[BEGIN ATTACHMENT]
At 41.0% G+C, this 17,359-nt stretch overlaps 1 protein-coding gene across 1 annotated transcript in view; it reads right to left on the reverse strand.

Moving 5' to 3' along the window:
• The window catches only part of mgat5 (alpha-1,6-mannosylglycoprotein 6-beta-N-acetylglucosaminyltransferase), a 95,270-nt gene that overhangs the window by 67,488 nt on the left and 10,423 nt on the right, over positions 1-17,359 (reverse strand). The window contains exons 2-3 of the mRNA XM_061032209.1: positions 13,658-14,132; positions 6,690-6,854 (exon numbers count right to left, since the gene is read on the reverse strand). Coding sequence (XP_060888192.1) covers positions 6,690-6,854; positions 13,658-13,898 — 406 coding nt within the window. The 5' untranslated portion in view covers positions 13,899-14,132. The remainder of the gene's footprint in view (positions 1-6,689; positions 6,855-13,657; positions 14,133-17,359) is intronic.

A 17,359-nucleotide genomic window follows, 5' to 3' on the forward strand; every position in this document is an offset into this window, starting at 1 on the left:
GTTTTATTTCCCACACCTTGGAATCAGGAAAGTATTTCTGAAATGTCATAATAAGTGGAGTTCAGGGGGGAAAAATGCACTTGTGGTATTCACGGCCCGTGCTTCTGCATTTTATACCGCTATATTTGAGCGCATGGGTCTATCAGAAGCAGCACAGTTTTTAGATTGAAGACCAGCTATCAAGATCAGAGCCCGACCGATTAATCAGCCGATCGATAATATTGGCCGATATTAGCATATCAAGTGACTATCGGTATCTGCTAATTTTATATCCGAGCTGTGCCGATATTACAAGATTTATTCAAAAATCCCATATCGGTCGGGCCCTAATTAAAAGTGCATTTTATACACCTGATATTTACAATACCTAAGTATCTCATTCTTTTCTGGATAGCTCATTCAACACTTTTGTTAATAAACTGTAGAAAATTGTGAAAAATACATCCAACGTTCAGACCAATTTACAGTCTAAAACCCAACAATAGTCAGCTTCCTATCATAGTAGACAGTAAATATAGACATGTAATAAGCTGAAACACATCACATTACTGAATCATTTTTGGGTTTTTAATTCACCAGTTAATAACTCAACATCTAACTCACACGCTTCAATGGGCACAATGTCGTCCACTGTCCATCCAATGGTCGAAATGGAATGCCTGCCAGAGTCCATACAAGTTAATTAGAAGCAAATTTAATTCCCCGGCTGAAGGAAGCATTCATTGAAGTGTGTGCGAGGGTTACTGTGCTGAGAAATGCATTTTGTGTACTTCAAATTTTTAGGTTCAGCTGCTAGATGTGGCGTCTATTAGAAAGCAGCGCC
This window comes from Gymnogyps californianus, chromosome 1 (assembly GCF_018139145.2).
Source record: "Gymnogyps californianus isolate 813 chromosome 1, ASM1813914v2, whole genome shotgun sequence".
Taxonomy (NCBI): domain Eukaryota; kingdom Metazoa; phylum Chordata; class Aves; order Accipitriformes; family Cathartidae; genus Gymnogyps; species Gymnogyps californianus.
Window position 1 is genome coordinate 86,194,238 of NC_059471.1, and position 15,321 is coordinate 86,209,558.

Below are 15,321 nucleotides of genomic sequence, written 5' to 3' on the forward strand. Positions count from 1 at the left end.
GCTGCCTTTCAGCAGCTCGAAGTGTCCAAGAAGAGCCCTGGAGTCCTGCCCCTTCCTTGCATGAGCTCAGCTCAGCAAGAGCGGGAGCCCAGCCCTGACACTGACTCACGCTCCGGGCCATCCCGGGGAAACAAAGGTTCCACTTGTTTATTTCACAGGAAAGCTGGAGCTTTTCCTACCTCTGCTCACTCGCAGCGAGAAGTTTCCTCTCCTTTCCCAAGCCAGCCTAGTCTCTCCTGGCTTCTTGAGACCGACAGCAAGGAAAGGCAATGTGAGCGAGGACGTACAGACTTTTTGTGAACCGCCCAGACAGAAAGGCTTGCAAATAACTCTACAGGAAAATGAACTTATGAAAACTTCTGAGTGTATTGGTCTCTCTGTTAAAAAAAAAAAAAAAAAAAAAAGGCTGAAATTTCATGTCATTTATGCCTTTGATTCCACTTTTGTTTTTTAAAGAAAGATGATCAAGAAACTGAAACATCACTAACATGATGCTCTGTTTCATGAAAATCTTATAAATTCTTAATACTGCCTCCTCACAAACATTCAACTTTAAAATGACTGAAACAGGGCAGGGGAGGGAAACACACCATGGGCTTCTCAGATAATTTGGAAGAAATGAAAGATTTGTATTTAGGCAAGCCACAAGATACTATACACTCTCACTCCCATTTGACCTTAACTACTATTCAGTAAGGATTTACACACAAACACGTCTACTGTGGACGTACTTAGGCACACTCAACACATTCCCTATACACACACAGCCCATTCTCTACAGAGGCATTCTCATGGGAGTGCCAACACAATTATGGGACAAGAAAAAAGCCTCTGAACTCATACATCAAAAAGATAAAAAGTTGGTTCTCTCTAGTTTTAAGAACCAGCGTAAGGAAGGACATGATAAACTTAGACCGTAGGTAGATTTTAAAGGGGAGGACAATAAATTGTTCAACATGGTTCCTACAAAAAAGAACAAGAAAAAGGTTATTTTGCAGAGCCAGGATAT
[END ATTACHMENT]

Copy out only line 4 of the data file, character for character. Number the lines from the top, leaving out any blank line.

A 17,359-nucleotide genomic window follows, 5' to 3' on the forward strand; every position in this document is an offset into this window, starting at 1 on the left: